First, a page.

World Game Partnership to Kick Goals for First Nations Health

The health, wellbeing and future prospects for children in remote communities will be winners, through a major extension of the successful John Moriarty Football program to 12 centres across New South Wales and Queensland.

The Liberal National Government is committing up to $4.5 million for the expansion, to be driven through a partnership between the Football Federation of Australia (FFA) and John Moriarty Football (JMF).

JMF and FFA will work together to provide senior coaching staff, mentoring, training and education for children involved in the program. FFA will also identify and support pathways to national football programs.

“This is a game-changing move for Aboriginal and Torres Strait Islander communities, designed to help children between two and 16 to reach their full potential in football, in education and in life,” said Minister for Indigenous Health Ken Wyatt AM.

“We have seen the success in the remote Northern Territory centres of Borroloola and Robinson River which have been involved in the program since it was established in 2012, with more than 90 per cent of children in Borroloola now participating.

“Two hundred children have enrolled each year, including Shay Evans who is now playing with the Westfield Young Matildas.

“I congratulate Shay and her fellow JMF scholarship winners but scores of other participants are also continuing to kick personal and life goals, both on and off the field.”

The JMF program is community driven, with children are supported to attend school and make healthier lifestyle choices.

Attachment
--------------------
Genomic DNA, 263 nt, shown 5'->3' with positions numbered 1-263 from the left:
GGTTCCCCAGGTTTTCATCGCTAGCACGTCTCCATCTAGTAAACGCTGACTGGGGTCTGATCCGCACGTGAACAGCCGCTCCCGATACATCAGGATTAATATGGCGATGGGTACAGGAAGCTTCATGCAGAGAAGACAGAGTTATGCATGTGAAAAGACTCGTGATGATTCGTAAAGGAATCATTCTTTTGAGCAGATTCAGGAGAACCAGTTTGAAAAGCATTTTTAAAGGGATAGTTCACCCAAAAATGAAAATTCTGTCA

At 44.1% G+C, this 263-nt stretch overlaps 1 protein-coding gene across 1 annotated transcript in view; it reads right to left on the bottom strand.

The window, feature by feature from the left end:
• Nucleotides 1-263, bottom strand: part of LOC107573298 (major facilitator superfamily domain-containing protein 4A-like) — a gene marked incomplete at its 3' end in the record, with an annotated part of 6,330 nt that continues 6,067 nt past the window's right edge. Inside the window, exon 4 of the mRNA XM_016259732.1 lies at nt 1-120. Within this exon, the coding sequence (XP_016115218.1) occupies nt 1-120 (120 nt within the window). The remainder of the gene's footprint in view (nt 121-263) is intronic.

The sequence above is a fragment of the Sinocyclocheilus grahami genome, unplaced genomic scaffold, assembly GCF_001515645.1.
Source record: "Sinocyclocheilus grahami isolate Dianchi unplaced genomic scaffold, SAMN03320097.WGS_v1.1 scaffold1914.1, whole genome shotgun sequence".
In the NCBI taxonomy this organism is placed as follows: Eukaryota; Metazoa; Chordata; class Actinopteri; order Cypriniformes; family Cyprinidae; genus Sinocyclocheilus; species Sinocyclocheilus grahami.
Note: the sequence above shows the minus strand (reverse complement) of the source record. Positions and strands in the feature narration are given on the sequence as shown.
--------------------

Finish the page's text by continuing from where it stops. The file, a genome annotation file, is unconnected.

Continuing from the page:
The expanded program will focus on primary health through:

    • Nutrition programs, with meal plans developed by a sports dietician
    • Mental wellbeing, through emotional self-regulation training, with coaches focussing on building resilience
    • Community cohesion, through gatherings to support tournaments and holiday clinics encouraging community interest and participation
    • Parental involvement to enable families to improve health through physical activity

“JMF is extremely grateful for this very significant funding commitment,” said Moriarty Foundation Managing Director Ros Moriarty. “We look forward to replicating our model of football as a powerful tool for wellbeing, supporting resilient, healthier outcomes for young players, their families and communities.”

NSW and Queensland communities to participate will be selected on the basis of evidence of strong local interest and intention to embrace the program.